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The Bend Value Inn is at 2346 NE Division St. in Bend. This photo was taken in May.

The city of Bend’s purchase of the Bend Value Inn for a homeless shelter may be needed now more than ever. But it is also a reminder of how much more need there is.

“I don’t know that our speed … will match the need,” said Molly Heiss, director of housing stabilization for NeighborImpact, the city’s contractor who will run the hotel shelter.

On Tuesday evening Heiss and representatives from the city met with people who live near the site on NE Division Street to explain how it will operate and answer questions. The shelter may be up and running by the end of the year.

28 rooms. That’s what the hotel has. That could make a difference in the lives of those who get selected to live there. It could put them on a path to more permanent housing and a more stable life. There are hundreds more who live in and around Bend that there will not be room for in this shelter or the others in town. Nobody is pretending otherwise.

“This is one part of the solution,” said Carolyn Eagan, Bend’s recovery strategy and impact officer.

Families and individuals will be chosen for the shelter based on the hope that they seem likely to succeed in transitioning away from homelessness. It won’t be the people who are most difficult to house or the people who are most difficult to treat. Where do those people go? We don’t know.

A few rooms at the hotel shelter may be set aside specifically for houseless patients who are scheduled to be discharged from treatment at the hospital and lack mobility and a place to stay. It’s one of the yawning gaps in the system now. There’s often no good place for those people to go. Now there may be.

Maybe a dozen people who live near the hotel shelter came out for the meeting Tuesday evening. They had many, many questions. Security? Camping next to the hotel? Needles on the ground? People tromping through their yards? Who can we call if we see something? Neighbors also pointed out a disparity. If they want to do something on their property, they have to march through the city’s bureaucratic steps. The city, because of changes in state law, could skip the steps and site the hotel shelter.

Another question that came up: Why has Bend concentrated three homeless shelters in one part of town? Shepherd’s House is just south on NE Division Street. And if you go the other way, not too far north is the Bethlehem Inn. Well, that was not a calculated plan. The city only picked the hotel it purchased. It is a good point, though. Why are they all in that general area? Why nothing on Bend’s west side?

Heiss didn’t make sweeping promises to the neighbors. She was, though, reassuring and honest. She pledged she or her successor will be available to respond to concerns and will strive to be a good neighbor. She said there might be people who use drugs who stay at the shelter, but no drug use will be permitted on site. She added that the services offered at the shelter — medical care, perhaps some meals — will only be available for people who live there. That should help minimize the impact on the local neighborhood.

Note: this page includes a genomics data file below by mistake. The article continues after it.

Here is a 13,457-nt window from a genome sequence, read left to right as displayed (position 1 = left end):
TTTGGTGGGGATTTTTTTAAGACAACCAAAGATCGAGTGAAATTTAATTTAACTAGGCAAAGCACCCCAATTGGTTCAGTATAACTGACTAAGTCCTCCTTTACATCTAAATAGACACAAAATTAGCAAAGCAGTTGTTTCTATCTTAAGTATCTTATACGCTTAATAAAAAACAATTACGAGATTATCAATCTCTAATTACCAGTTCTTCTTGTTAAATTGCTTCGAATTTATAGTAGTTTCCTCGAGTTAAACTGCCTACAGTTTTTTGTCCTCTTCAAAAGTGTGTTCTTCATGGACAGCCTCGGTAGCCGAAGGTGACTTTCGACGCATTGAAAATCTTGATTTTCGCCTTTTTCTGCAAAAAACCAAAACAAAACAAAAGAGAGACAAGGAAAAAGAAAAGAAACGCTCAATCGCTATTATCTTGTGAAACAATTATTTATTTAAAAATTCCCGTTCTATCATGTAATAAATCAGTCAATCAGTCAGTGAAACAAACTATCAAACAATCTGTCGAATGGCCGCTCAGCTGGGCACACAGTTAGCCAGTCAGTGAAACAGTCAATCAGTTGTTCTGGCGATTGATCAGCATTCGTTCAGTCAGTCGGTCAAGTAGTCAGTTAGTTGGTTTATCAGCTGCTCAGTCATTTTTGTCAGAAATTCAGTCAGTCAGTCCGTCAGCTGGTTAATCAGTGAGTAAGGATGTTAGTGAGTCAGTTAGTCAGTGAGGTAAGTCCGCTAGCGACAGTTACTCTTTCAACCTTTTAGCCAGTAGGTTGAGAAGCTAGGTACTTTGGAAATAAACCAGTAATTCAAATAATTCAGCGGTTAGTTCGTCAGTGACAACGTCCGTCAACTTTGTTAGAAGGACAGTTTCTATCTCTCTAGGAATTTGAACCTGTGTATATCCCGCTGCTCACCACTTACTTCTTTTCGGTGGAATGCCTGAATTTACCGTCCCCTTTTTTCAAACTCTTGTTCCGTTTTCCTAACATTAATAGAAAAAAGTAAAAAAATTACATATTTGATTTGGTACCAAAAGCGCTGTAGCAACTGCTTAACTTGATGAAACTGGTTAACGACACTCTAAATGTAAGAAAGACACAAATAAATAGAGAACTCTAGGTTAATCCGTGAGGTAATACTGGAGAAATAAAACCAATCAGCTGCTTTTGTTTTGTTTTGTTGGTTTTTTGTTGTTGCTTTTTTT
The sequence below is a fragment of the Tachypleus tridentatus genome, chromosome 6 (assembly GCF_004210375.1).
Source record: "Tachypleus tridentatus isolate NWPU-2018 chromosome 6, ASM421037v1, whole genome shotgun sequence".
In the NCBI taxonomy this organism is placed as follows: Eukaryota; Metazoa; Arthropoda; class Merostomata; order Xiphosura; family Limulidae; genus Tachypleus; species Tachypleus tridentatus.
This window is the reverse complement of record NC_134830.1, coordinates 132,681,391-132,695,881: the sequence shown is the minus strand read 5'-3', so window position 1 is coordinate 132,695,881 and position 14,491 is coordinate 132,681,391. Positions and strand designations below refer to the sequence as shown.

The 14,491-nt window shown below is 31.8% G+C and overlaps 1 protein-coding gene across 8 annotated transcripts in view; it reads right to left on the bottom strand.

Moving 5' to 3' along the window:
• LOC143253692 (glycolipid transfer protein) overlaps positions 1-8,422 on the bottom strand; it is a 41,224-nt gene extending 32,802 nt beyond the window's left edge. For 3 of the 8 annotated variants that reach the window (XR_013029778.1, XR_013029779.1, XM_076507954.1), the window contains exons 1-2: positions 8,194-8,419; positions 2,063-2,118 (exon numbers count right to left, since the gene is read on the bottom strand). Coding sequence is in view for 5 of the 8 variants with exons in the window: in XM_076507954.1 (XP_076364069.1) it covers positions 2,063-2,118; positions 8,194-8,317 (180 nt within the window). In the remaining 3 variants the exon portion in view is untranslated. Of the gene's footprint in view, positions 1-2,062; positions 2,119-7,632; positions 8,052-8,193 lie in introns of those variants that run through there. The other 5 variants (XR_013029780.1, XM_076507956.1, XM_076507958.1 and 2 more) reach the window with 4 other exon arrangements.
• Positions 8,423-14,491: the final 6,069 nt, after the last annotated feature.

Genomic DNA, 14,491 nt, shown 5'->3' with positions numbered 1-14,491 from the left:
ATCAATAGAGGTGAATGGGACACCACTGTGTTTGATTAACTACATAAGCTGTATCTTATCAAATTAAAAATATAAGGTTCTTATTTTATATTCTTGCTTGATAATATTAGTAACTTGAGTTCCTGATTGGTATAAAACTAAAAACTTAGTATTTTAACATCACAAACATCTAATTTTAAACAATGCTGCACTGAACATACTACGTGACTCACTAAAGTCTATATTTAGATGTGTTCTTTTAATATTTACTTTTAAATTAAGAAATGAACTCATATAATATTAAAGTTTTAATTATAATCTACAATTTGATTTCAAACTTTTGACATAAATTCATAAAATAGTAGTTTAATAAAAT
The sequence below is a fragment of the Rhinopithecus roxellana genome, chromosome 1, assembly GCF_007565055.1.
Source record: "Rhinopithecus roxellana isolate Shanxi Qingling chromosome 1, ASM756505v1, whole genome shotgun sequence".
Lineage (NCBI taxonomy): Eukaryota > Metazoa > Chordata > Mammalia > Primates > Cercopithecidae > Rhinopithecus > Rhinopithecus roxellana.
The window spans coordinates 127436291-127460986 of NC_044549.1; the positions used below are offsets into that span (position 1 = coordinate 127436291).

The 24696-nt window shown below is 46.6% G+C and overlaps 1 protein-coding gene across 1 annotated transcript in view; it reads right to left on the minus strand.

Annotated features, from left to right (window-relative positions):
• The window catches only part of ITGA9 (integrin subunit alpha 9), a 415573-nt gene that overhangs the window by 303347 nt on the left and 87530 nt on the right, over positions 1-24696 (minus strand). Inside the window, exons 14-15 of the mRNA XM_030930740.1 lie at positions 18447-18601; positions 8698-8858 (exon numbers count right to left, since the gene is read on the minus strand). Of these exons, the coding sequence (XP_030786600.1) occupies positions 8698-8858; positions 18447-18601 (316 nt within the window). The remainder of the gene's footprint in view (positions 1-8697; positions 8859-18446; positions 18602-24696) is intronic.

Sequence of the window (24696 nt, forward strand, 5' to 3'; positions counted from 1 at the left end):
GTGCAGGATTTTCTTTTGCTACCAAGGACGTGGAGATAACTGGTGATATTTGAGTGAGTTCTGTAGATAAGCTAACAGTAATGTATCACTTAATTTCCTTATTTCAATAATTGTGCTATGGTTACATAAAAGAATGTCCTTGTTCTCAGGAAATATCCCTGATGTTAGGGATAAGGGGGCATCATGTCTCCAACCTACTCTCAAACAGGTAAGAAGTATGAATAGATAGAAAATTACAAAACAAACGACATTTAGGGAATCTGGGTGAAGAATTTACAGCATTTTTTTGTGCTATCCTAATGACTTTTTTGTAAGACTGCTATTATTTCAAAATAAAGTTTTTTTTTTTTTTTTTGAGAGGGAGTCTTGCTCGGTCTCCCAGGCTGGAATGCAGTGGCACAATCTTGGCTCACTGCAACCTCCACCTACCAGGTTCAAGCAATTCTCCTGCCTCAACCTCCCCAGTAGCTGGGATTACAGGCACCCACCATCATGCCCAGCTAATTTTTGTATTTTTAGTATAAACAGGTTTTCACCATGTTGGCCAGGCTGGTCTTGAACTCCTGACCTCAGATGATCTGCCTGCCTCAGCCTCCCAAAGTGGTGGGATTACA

You can gripe and prickle at how little the city and other governmental agencies have done to care for and help the houseless in Bend and Central Oregon. These 28 new rooms will be abundantly inadequate. But every little bit helps.

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(2) comments


It's good, being part of a multipronged effort. We will be seeing 3 managed camps (if the City holds on to its nerve) soon--each able to accommodate about 25 people. For the remaining 900 or so people left out in the cold (or the heat), the City would do well exercise restraint by avoiding "removing" them from the campsites they have already spontaneously created. Dispersing people exacerbates the crisis by removing folks from relatively safe homesites, from more readily accessible sources of care, and from actual commuities of care they are forming among themselves.

Transitory Inflation

'Why are they all in that general area? Why nothing on Bend’s west side?'

Are we just going to pretend that the city is financed to do anything but pick up low-productivity property, carrying years of deferred maintenance, in an area that is not favored by commercial developers?  

Also, the TIF cheerleaders in the audience should appreciate that the city's EZ pulls in available know-how/finance for maximizing returns inside the zone, which makes it harder for marginal areas like Division to drive productive use of property higher. :golf clap:

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